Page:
One of the things to consider here is that many abilities specify they only work on a certain faction or battlegroup. For example, some feats won’t work on mercs or minions that are added to another army. As always with Warmachine, close reading of the rules is required to ensure you’re combining abilities correctly. This is a big difference between Warmahordes and 40k, where many armies have no problem sharing all of their best abilities with each other…

Star Trek Attack Wing

Like 40k, you can technically mix factions to your heart’s content in Attack Wing. The TV shows are rife with examples of temporary alliances, kidnappings, officers serving on allies’ ships as a cultural exchange, etc. The rules allow you to take any upgrades on any ship, with very few exceptions (some cards specify that only certain vessels can take them). The cross-faction penalty is 1 pt per non-matching upgrade put on a ship. So putting Picard on a Klingon vessel costs 6+1=7 pts, instead of just the usual 6 pts.

“Faction pure” armies have taken off in a lot of areas for one simple reason: given the opportunity, just about everyone would want to take the best upgrades regardless of which fleet they come from. The game isn’t the most balanced one out there, which frankly isn’t that big of a deal for many players, but nobody enjoys seeing Picard in every list. Some factions have really distinct strengths and weaknesses that you can shore up with a couple of choice upgrade cards (including Mr. Tea-Earl Grey-Hot). To prevent things from getting too wacky, many players coming from other systems have embraced the idea of voluntarily restricting army selection to keep things under control.

As more factions are added to the game, many of them with a very small number of ships at their disposal, I am moving my support away from my “pure faction”. It just makes more sense to go “ship pure”, which means each model must stick to its own faction for upgrade cards, but you could have a Klingon vessel fighting alongside a Federation ship without issue. This opens up a lot of flavorful options, and yes some pretty powerful ones too, but it makes the minor factions a lot more viable. If playing in an Organized Play event or league, there are options for more house rules on who can ally with whom, or maybe even just specify how many allied ships can be in your fleet. Doesn’t have to be complicated, just something to keep things open-ended but sensible.

X-wing

Currently X-wing only has two factions, and no mechanism at all for mixing them. Basically you have your Rebels and your Imperials; there are no cross-faction ships, and pretty much all the named pilots and upgrades specify which faction they can be used with. For example, the generic crew members (like Weapons Engineer or Recon Specialist), various upgrades and modificaitons (Shield Upgrade, Push the Limit) and munitions (Proton Torpedo, Ion Cannon) can be purchased by either faction, but Han and Luke will never fight for the Empire.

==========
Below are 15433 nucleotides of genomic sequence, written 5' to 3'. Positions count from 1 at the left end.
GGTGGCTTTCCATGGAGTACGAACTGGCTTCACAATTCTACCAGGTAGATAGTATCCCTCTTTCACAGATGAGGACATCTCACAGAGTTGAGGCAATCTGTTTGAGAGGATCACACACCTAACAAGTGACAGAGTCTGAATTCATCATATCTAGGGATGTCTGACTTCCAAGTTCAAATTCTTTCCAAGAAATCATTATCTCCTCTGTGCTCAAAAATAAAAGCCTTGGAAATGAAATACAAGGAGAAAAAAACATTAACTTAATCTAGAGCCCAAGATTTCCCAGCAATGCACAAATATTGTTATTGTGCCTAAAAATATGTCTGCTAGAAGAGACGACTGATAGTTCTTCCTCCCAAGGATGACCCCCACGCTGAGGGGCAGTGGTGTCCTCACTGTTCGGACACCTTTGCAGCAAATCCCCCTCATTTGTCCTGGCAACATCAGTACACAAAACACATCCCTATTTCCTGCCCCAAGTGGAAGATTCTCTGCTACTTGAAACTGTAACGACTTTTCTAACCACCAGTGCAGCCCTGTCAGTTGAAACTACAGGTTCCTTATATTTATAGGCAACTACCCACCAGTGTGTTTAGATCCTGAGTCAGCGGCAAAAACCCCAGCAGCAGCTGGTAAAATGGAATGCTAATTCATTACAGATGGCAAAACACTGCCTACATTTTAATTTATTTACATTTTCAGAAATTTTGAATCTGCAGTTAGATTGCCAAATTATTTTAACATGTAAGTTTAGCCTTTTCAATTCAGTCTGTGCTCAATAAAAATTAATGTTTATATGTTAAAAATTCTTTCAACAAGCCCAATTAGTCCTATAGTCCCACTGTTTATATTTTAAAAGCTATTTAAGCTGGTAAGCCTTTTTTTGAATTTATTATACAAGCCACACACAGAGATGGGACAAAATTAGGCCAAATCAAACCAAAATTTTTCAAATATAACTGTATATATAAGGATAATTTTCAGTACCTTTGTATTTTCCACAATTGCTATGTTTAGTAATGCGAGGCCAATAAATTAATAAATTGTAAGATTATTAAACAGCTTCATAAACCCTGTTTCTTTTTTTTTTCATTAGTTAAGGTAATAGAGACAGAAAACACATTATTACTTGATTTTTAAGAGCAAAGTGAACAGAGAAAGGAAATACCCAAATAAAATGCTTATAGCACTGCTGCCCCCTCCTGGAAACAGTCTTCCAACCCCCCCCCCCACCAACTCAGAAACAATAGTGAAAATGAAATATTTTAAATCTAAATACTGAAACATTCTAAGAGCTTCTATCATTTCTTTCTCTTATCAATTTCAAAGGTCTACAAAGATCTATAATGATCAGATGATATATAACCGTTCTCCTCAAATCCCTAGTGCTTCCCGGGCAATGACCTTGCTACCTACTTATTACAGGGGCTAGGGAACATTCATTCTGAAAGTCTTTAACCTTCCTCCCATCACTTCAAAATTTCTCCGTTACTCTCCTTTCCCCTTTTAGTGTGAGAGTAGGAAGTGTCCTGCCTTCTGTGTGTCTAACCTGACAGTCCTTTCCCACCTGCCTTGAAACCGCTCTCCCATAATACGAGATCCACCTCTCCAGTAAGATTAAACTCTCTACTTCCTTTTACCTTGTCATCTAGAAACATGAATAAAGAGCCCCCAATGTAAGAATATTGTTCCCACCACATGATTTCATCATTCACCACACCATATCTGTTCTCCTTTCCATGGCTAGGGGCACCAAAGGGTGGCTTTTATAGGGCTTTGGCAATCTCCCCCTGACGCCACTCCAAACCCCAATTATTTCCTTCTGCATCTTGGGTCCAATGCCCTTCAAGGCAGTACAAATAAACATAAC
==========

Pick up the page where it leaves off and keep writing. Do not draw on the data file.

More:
Sign me up!

Sign me up!

As they are running out of canonical ships to add to the game, some folks are speculating on whether they will add more random expanded universe ships, or maybe another faction altogether. Would they expand the licence to include prequel races, such as the Trade Federation and their droid fighters, alongside Republic fleets of Jedi and clone troopers? There may be some room for adding a cross-faction unit or two; I mean there are certainly some characters that switch allegiances in their story lines, as well as all kinds of pirates and bounty hunters who aren’t picky about who they work for.

I’m curious to see what other ships FFG will be releasing in the future, as most of the announced ships have been released at this point. Once wave 4 hits the shelves in the coming weeks, we pretty much only have Rebel Aces to look forward to…

In the meantime, I am curious to see if there would be any interest in a one-off event where you could take one turncoat ship in your fleet, and that model could then take upgrades from either faction. Boba Fett pulling a job for the Alliance, Howlrunner leading a squad of X-wings, there’s plenty of unusual things that you could try out just for fun. Since there aren’t really any other alternate missions worth playing for X-wing right now, this would be a breath of fresh air for sure. I may need to talk to one of my friendly neighbourhood gaming stores about picking up a gaming night prize kit for this very purpose…

So what do you think? Are you a fan of allies, or would you rather just have everybody stick to one army? Let me know in the comments below, or join the conversation on the Facebook group.